You'll be staying in a hostel at least once or twice during your study abroad, so be prepared and review this guide before bunking up with a stranger.

1. Keep It On Lock But Pocket Your Passport

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We've all heard that you need to watch over your belongings in hostels. Your hostel will have lockers or under-bed storage containers where you can lock your belongings away at night and during the day. You can usually only use these storage options with your own padlock or after buying an overpriced lock from reception. Always remember to have a lock with a medium thickness clasp so no one can cut throw it. I don't recommend you lock your passport in these lockers while away during the day. Pocket your passport in a purse with multiple zippers or another travel pack to take with you while out. Also, understand how your lock can be reset. I accidentally took a padlock from a Stockholm hostel that wasn't mine (someone who checked out had forgotten near where my lock was), and I was surprised when my code wasn't unlocking it. I quickly Googled the brand and popped the lock with a sharp bobby pin. I reset a new code before realizing it wasn't mine.

2. Check The Mattress

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I often forget to check my bunk bed mattress for bed bugs. Soon after drifting to sleep, I wake up with a phantom itch thinking about bugs crawling on me. Thankfully, this has never happened to me before. I hope it never will, so I lift up the bed sheet and pillowcases looking for any black specks or small bugs. Please do this quick check before you sit down or place your bags on the bed. If anything looks out of the usual, take a picture of it immediately and then tell reception.

3. Paying For Towels And Praying For Toes

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My clothes for weekend trips during my study abroad were strategically stuffed into a medium-sized canvas backpack. There was often no room for multiple pants, so I never managed to pack a travel towel or shower shoes for my hostel visits. Most hostels will offer towels for rent, so remember to have some spare change on hand to pay. Try to remember to follow instructions on returning the towel after your stay, which is usually to just leave it in the room. I am sure the idea of being barefoot in a communal shower terrifies you as much as it does me. I am from Florida, so evolutionary speaking I have been gifted with strong feet. The shower mirrors would fog over with steam from how hot my showers were. I would burn off a few layers of skin but hopefully, wash threatening bacteria away too. Yes, I know this isn't actually beneficial for cleaning bacteria, but I will continue to tell myself this works until I invest in a thin pair of flip flops.

4. Don't Spray It Or Spread It

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It was kind of challenging for me to name this one, but basically be respectful of other people in your room by not spraying perfume or spreading your belongings beyond your personal area. Not everyone enjoys the sickly smell of your vanilla perfume, though we know you need it after backpacking from hostel-to-hostel. Even worse, strong perfume can trigger asthma attacks. It's best to spray body products in the bathroom areas. Be considerate with your belongings as well. I stayed at a mass female dorm in Stockholm where a woman obnoxiously rumbled through her things in the middle of the night. She sounded like she was crumbling plastic bags for hours on end. Hostels are intimate lodging, and you should respect everyone's personal space as much as you can.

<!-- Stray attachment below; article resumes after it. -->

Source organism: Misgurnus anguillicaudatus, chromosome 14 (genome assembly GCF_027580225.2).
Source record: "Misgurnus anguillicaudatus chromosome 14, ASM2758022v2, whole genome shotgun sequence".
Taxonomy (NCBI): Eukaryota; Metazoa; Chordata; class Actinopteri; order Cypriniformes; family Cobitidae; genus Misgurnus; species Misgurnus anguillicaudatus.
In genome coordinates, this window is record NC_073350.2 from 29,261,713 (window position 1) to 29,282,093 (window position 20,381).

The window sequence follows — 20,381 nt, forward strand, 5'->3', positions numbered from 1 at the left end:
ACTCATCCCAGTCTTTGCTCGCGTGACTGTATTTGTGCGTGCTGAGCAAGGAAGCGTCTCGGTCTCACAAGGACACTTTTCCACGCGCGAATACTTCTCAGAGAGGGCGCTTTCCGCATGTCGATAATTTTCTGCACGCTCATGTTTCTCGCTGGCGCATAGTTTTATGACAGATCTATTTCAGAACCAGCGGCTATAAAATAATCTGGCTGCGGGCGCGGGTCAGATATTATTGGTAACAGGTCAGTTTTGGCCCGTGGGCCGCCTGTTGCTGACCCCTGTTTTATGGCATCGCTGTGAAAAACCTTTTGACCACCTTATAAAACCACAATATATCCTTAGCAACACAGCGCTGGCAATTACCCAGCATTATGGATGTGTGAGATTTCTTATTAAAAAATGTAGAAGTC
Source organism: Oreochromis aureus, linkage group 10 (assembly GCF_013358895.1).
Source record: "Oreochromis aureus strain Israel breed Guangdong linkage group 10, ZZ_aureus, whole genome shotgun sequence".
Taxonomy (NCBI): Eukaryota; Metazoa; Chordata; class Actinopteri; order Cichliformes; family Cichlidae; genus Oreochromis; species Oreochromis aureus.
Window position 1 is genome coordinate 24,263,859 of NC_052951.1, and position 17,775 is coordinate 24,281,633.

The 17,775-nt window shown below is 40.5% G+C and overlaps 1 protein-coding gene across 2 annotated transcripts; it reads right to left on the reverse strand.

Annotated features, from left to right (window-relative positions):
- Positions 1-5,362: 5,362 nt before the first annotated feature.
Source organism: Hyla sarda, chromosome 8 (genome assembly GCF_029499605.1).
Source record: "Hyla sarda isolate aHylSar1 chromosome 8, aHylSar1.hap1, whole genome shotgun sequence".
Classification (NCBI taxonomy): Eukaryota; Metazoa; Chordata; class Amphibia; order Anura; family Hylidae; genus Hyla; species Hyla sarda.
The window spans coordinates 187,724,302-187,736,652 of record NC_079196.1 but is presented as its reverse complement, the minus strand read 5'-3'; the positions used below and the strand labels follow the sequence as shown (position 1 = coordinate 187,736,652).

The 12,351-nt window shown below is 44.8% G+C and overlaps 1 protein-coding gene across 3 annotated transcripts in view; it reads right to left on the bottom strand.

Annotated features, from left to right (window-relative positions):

5. Don't Be An Alarming Bunkmate

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I can full heartedly tell you that no one wants to be woken up by the fire alarm iPhone ringtone after a night out on the town. Please be a considered bunkmate and lower the volume of your morning alarm clock so that you don't wake anyone sleeping on the bunk below. There will most likely be a range of people sleeping in and waking up very early. Try not to be the one that wakes everyone up before their hangovers are ready. I also recommend attempting to enter the room calmly when returning late from a night out. I got back from a pub well past midnight at a hostel in Scotland. I managed to enter the room and change clothing silently in the dark, but harshly woke my three roommates after dropping my phone on the hardwood floor.

6. Get Off Your Phone And Order A Drink

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Common spaces in hostels, like cafes, kitchens, lodges, or bars are for social activities. Traditionally, hostels are spaces for like-minded travelers to share a chat and a pint. I recommend that you get off the hostel wifi for a few moments and try to make a new friend in these spaces. I was once traveling with a group of girls in Brussels, Belgium, and we stopped at the hostel bar to message our parents late in the night before bed. Our families were responding at the time because of the time change, but it didn't appear like this to a tipsy woman nearby. She leaned over the group of us with our noses pressed to screens and snapped "Get off of those!" We overlooked her rude tone, but we listened to her advice and logged off social media for the ideal social exchange: the clinch of wine classes amongst good friends.